At the tail end of a groundbreaking wave of environmental legislation, Congress passed the Comprehensive Environmental Response, Compensation, and Liability Act in 1980. It was designed to investigate and clean up locations contaminated with toxic waste. The Environmental Protection Agency began work immediately, designating places that are dangerous enough to merit federal assistance “Superfund” sites.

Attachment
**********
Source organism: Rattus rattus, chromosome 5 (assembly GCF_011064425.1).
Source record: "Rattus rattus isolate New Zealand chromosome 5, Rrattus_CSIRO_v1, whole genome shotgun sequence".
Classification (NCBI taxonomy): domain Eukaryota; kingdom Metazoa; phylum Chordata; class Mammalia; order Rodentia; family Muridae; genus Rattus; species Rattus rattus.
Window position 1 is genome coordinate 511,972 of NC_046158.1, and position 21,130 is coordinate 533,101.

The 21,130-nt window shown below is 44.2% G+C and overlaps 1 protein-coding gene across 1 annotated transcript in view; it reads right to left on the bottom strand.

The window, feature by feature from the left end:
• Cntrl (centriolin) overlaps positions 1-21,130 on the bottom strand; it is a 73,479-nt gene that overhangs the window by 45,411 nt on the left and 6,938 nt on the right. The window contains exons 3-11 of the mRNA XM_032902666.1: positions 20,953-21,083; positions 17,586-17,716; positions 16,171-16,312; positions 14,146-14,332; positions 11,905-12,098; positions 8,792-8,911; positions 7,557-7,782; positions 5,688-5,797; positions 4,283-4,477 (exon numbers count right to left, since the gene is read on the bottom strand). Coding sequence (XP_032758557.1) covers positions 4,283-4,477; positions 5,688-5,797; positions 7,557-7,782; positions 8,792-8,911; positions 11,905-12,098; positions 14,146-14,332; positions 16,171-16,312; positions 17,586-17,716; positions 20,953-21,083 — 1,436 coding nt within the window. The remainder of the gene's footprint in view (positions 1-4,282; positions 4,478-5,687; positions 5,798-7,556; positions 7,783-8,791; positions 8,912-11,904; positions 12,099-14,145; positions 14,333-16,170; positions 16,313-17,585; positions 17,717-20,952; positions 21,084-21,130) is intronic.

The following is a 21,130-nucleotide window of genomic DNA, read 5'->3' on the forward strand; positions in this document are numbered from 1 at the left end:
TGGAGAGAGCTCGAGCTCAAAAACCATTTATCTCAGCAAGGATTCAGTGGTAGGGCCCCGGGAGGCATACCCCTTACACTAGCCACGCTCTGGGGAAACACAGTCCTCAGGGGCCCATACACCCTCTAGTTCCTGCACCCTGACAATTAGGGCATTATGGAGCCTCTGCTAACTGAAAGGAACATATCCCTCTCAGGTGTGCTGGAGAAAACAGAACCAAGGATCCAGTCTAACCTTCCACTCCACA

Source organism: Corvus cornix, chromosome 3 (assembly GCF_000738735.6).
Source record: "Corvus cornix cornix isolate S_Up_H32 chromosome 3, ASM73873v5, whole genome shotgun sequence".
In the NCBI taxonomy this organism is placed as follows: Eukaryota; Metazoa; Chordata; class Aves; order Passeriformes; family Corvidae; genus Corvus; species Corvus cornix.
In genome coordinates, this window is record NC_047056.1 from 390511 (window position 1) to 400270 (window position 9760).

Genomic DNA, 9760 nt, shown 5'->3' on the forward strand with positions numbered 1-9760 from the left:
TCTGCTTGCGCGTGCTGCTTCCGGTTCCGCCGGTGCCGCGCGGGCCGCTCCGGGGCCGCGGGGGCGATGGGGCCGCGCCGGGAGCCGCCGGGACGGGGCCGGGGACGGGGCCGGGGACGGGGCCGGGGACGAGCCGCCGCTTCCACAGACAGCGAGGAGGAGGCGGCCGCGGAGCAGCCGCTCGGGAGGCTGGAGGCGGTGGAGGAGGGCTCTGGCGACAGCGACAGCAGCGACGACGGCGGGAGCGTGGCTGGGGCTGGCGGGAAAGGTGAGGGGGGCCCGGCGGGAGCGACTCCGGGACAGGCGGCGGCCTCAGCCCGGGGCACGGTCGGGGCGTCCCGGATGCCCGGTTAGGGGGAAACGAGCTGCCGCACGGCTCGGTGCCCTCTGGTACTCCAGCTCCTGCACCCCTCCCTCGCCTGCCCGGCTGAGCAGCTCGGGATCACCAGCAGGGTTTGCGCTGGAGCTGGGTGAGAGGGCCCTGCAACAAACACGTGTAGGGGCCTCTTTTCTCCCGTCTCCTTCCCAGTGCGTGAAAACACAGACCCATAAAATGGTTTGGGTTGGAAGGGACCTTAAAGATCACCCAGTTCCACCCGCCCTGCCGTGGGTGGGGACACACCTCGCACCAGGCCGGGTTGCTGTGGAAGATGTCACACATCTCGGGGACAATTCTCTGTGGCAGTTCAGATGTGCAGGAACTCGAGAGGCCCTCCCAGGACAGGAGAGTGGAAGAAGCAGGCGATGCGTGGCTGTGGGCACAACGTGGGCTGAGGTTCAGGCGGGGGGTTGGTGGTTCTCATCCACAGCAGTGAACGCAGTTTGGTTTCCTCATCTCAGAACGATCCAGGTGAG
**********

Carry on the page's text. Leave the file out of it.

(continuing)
Since the law was passed, the EPA has created over 1,600 Superfund sites. The extractive industries that have exploited the rich deposits of resources in the West are responsible for some of the biggest and most toxic sites on the EPA’s list. From copper in Montana and Utah, to silver in Colorado, and Uranium in New Mexico, mining and smelting operations have done untold damage to the environment and endangered local populations. Even though the EPA officially listed many of these Superfund sites almost 40 years ago, the oft delayed clean-up process is constantly mired by politics. When considering the history of these sites and their current state, we must learn to better help those who are ostracized by capitalism’s unrelenting demand for mineral extraction.